I finally choose the Library Alehouse on Main Street in Santa Monica. I had been once before and been pretty thrilled with the low-key atmosphere (a bar where you can hear your friends), nice lighting (dim overhead with candles on the tables), tall, cozy tables, and an actual beer selection (about 25, I think), including many things I'd never tried and a menu that actually described them. (For those of you who don't know, good beer is not on tap at most places in Santa Monica that I have been to.) I never know what to order at a bar, so I love the rare alcohol menu. I was less excited that they didn't have Fat Tire or Abita Purple Haze or Killian's or any of my other old standbys that I never realized were tied to the midwest or the south somehow (until I moved here and found myself deprived).

So on my return visit to the Library, I figured that good beer selection meant they must have good taste, and therefore, the food would be good. I spent the better part of my day beating back my hamburger craving, promising to feed it that evening. I also reminded myself that I could get a discount with my KCRW card, but of course I forgot to bring it with me.
At 8:30 on a Wednesday, we waited about 20 minutes for a table since it was too chilly to sit outside. I hear the outdoor seating is nice though. I wasn't expecting such a crowd, given that I had previously walked in at 10 or 11 on a Saturday night and had my choice of tables.

Unfortunately, my good food hunch was wrong. I ordered a burger,which in my book is standard bar food that I can expect to be made with aplomb. However, my burger was overcooked (and this is coming from an ex keep-that-cow-away-from-me gal). They didn't ask how I wanted my meat done, and they charge extra for standard toppings like cheese, sauteed onions, mushrooms, and bacon--75 cents per topping! When my burger already costs $8.50, this makes me feel like I'm being taken advantage of. The burger was pretty big and the bacon was thick, but do these things really matter when taste is suffering? Burgers come with fries, curly fries, or mashed potatoes. I appreciated and chose the curly fry option. They weren't really seasoned enough for my liking, though. In fact, I wasn't sure they were seasoned in the low lighting. I couldn't really tell until I ate my leftovers at home. Surprisingly, lettuce, tomato, and raw red onions are included in the price of the burger :) The bun was nothing to get excited about either, as hamburger buns rarely are.

Verdict? Don't eat at the bar. Go for the beer, not the food.

Library Alehouse
2911 Main Street
Santa Monica, CA 90405
(310) 314-4855
Library Alehouse on Urbanspoon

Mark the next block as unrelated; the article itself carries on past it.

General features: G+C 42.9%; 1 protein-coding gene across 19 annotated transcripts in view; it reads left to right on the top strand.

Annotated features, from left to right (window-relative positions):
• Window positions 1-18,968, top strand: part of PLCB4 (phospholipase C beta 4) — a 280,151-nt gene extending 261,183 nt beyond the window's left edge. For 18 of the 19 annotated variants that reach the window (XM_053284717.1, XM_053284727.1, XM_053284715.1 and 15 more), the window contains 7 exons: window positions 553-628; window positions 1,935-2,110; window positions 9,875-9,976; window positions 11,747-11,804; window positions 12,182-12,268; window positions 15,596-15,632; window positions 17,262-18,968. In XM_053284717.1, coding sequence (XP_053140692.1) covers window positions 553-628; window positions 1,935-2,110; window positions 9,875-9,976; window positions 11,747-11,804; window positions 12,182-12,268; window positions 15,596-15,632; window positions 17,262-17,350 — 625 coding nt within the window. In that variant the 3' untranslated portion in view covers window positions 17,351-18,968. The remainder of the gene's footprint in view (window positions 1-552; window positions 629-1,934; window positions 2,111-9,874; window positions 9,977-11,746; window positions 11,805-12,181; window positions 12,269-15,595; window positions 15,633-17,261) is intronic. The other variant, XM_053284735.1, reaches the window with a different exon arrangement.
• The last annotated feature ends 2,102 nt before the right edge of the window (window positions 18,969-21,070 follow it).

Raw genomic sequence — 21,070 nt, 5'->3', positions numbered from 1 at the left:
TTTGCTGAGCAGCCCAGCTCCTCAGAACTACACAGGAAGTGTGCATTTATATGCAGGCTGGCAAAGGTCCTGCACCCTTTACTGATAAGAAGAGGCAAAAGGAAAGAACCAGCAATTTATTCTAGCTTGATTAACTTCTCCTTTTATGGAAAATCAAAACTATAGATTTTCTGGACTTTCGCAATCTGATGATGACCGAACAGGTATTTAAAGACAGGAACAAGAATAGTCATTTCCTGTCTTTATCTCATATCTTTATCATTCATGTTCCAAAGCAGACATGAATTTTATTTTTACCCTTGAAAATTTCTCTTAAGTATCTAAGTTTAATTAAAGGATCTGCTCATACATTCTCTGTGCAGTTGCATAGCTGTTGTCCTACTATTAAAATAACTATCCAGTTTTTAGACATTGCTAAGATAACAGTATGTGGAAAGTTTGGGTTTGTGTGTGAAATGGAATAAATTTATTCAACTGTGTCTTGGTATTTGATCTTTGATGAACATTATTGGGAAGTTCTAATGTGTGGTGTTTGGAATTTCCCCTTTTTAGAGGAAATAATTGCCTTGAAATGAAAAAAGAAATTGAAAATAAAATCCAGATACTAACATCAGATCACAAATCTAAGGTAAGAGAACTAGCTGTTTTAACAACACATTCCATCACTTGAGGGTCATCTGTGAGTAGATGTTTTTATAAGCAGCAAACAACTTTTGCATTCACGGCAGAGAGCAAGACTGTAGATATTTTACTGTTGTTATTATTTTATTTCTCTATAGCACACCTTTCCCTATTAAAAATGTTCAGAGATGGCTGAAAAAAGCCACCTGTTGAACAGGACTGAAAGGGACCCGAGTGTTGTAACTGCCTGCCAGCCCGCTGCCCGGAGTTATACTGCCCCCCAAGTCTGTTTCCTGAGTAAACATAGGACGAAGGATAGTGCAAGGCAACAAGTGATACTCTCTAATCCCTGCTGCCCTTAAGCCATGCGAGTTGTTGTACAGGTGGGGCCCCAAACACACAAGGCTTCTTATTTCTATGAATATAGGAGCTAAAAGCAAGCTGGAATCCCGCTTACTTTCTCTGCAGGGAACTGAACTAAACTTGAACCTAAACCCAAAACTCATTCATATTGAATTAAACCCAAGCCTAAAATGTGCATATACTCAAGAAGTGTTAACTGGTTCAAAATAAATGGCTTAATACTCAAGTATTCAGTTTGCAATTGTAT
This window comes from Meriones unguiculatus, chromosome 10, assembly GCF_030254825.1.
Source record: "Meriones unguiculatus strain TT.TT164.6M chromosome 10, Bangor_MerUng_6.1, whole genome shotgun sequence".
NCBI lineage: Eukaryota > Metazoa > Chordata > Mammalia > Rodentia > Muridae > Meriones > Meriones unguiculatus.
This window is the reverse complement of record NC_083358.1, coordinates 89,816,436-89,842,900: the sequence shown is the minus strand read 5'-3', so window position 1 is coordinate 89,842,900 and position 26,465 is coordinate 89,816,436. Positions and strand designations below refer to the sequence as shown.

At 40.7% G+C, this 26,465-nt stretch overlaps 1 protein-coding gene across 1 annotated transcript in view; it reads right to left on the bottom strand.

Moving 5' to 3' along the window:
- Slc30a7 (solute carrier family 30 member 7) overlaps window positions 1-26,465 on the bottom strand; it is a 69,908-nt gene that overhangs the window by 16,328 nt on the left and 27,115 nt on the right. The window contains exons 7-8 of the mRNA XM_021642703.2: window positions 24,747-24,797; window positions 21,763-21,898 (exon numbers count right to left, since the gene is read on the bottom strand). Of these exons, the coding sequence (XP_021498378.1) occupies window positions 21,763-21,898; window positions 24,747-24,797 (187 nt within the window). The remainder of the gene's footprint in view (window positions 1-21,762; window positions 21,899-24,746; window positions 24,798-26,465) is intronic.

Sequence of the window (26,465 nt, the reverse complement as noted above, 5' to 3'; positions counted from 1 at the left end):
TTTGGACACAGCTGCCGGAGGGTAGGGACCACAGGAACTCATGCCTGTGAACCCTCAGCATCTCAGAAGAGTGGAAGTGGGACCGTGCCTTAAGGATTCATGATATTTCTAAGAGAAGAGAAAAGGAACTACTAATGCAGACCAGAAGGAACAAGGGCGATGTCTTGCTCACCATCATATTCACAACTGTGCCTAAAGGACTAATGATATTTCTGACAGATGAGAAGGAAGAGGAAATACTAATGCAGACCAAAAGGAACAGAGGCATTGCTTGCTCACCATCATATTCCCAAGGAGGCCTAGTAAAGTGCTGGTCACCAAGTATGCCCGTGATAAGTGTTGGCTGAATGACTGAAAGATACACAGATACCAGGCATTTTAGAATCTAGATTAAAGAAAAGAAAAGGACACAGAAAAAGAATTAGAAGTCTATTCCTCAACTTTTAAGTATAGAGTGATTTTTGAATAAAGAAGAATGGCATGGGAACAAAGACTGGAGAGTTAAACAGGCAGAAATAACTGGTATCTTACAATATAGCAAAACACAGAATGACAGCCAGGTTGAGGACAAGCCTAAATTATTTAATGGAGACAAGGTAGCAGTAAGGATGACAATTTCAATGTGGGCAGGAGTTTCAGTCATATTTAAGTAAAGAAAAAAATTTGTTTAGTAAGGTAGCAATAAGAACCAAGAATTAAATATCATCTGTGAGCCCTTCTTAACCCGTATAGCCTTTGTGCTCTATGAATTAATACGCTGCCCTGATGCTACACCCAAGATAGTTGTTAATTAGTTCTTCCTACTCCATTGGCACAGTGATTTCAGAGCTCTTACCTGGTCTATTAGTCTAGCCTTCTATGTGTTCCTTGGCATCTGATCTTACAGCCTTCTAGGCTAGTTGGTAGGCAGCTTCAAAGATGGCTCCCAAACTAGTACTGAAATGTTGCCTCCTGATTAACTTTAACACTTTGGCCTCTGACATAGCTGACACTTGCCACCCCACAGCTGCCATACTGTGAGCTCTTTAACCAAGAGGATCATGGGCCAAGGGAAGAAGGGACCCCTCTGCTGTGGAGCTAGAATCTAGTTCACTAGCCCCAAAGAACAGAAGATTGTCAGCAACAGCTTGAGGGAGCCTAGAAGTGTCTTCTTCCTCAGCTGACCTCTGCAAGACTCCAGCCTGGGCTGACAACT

Indian Food Research Conclusions

Lunch special at India's Sweets and Spices

Akbar Cuisine of India: mango lassis that are dyed with food coloring and about to go bad, unfriendly service, not bad flavor in the main dishes but their selection of 8 vegetarian dishes left a lot to be desired in terms of variety unless you love potatoes.

All India Cafe: Mysteriously overrated. Stay away from the bland palak paneer.

Ambala Dhaba: Nice atmosphere, but only a couple of notches above the healthy Indian places in terms of flavor. Bland samosas, watery tamarind chutney, small portions, blender noises.

Annapurna Cuisine: The best. Inexpensive daily vegetarian lunch buffet allows you to try many different delectable dishes.

Dhaba Cuisine of India: Nice atmosphere, terrible acoustics, totally unexciting Indian food with a Californian twist. I think it's the California part that kills their food, though they have apparently been around for 30 years.

Gate of India
: Atmosphere might be nice if not for the neon sign in the window that casts a red glow over a decent part of the restaurant. Rude service. Food wasn't bad but didn't impress me. Still, I'd go here over Akbar, Pradeeps, or Dhaba.

India's Tandoori: Good for takeout, but why is the chutney so green?

Jaipur Cuisine of India: I've only had takeout, so not sure about the atmosphere, but the food was delicious and the tamarind chutney wasn't watery, finally!

Nawab of India: Pricey, small portions, and small lunch buffet. However, I think this is my second favorite place in terms of flavor. Nice atmosphere with tablecloths and candles. Will win future visits from me.

Pradeeps: The light cooking completely kills the flavor.

Shan Halal: Not a restaurant, just a sweets and meats shop and small grocery store. Great service, but I think better sweets are elsewhere (though I don't yet know where).